This trip to Chicago was a big deal. And I just decided to go for it. I figured if it wasn’t going well, Columbia, Missouri would become the destination. We’d get a boba, play at a park, and turn the car around. Better than driving into the ditch. But like the little engine that could, I thought I could. And I was right.

We had a fabulous time seeing our dear friends. We went to museums, played at parks, spent hours reconnecting with some of our favorite people. And we made a memory to savor for years to come. Overall, a complete success. (minus the tornado sirens in Springfield IL while in a Cracker Barrel without a basement/ hotel with the tornado “shelter” located seven feet from the front desk). And all because I decided to try. I could have failed, and that would have been a different lesson. And resulted in a different post. But I didn’t, and it wasn’t, and this is my happy post of victory over carpolepsy.

Yay for green tea and the era of podcasts.

And yay for trying. There’s not much else you can do.

 

 

Happy Regrouping

You might have noticed I’ve been gone a while. There are a plethora of reasons: sick kids, sick me, days off of school, and more of the same, but the deeper reason for the long absence from posting to my blog is I’ve had nothing to say. I’ve tried. The few chances I’ve gotten I’ve sat for my allotted three-hours-minus-travel-time-from-preschool-to-Starbucks-and-back and written crap. Or nothing at all. Which in itself is depressing. But there wasn’t much to be done since I can’t apply the often touted writer’s rule “write every day.” My rules are more like “shower every other day,” and “get some sort of exercise,” and “don’t let the laundry start overflowing out of the laundry room.” I do fairly well at these.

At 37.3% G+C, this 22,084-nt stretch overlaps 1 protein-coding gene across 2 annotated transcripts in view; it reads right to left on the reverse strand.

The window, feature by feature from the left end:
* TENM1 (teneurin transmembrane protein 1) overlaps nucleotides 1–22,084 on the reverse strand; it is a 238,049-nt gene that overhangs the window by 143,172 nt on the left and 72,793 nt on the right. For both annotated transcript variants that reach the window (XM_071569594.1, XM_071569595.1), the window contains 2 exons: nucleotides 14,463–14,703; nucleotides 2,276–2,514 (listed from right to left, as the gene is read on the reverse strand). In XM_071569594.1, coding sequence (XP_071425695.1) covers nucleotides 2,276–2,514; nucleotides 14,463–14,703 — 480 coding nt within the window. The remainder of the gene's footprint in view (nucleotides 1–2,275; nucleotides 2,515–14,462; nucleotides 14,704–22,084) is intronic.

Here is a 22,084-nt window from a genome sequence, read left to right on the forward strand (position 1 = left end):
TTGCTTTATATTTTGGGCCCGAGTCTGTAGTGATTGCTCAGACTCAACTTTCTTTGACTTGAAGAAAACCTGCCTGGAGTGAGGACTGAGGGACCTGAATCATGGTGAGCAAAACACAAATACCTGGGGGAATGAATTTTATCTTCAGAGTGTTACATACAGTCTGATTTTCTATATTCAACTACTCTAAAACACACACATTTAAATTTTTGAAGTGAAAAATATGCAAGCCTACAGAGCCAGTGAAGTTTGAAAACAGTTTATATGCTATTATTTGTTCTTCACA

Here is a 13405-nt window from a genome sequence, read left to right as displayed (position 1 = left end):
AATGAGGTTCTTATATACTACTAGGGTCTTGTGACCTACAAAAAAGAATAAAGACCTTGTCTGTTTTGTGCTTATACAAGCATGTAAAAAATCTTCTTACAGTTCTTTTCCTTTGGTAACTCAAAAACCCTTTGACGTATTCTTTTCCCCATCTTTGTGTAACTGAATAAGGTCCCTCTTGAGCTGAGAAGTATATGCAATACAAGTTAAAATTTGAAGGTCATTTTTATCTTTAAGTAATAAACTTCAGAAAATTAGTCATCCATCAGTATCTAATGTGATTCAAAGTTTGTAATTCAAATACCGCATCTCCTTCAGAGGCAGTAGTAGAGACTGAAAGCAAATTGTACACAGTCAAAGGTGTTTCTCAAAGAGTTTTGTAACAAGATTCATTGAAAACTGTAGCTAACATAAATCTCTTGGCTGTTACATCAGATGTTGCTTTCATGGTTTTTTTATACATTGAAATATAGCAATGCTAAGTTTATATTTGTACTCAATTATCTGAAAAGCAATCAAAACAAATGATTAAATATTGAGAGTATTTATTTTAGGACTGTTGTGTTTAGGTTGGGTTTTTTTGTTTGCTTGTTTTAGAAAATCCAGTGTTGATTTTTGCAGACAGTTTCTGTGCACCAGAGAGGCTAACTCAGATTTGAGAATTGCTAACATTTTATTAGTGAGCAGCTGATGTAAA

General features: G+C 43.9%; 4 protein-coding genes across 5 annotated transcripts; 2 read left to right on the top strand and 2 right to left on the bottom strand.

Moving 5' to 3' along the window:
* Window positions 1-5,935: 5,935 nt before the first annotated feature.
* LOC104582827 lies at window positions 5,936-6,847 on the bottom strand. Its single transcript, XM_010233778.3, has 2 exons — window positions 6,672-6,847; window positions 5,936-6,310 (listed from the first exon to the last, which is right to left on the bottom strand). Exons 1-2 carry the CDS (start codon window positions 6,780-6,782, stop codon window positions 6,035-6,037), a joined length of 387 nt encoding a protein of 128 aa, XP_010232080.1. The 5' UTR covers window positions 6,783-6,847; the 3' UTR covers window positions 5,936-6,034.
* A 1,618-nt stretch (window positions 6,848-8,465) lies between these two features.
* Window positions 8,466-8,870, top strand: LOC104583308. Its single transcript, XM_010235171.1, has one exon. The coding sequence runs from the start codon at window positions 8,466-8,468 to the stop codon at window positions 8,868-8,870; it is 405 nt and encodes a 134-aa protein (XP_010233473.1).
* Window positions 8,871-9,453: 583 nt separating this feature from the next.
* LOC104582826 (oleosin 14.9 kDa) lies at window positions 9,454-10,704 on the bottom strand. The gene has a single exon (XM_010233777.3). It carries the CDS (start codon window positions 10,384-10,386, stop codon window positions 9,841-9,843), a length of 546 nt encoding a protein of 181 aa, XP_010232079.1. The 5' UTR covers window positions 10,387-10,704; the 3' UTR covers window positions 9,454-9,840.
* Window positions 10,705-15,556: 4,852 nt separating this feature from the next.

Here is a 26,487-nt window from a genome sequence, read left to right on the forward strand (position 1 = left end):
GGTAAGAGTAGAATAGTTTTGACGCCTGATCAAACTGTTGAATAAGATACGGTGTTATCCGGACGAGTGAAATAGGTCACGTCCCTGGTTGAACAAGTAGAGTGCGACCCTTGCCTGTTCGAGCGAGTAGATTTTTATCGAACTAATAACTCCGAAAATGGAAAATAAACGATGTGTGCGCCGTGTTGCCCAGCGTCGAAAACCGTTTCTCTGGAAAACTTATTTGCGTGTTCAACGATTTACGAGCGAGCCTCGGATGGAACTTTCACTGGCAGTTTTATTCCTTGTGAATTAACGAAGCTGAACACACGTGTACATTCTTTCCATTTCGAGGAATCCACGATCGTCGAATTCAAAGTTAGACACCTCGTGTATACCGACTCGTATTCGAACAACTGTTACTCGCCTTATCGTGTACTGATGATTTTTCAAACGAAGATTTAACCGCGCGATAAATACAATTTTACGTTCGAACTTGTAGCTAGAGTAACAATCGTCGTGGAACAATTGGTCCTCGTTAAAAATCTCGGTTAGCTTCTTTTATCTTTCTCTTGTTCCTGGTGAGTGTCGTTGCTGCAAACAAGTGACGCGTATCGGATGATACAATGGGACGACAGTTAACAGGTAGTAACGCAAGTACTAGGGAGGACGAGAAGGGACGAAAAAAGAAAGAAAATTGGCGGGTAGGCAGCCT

It’s hard to say exactly why the drought in well-formed and interesting thoughts occurred – perhaps February is cursed, maybe I just don’t do winter well, or it could be the fact that my thyroid had decided to take a break from it’s busy schedule. But luckily, the drought has passed and I had a glimmer of an idea today. Thank you March, spring, functioning thyroid.

 ***

I was recently waiting for several days on some test results that could have been bad news. Thankfully, I received good news instead. But the space between not knowing and knowing gave me a new swath of gray hair. I tried to stay calm, aware that worrying about the unknown accomplishes nothing but stress dreams and intestinal problems, but waiting is not my forte. It is one of my many nemeses (cold feet, hunger and relational conflict being others). I prayed. I breathed deeply. I exercised. But worry crept in and took over a number of welcoming folds in my brain. It found a comfy home next to the concern over finances, unmade summer plans, whether Mae will deal well with all day kindergarten next fall. Fretfulness takes up a lot of the spots in there. This, too, worries me. If my brain is filled with anxiety is there room for anything else? Maybe that’s why I can never remember what it was I needed at the store.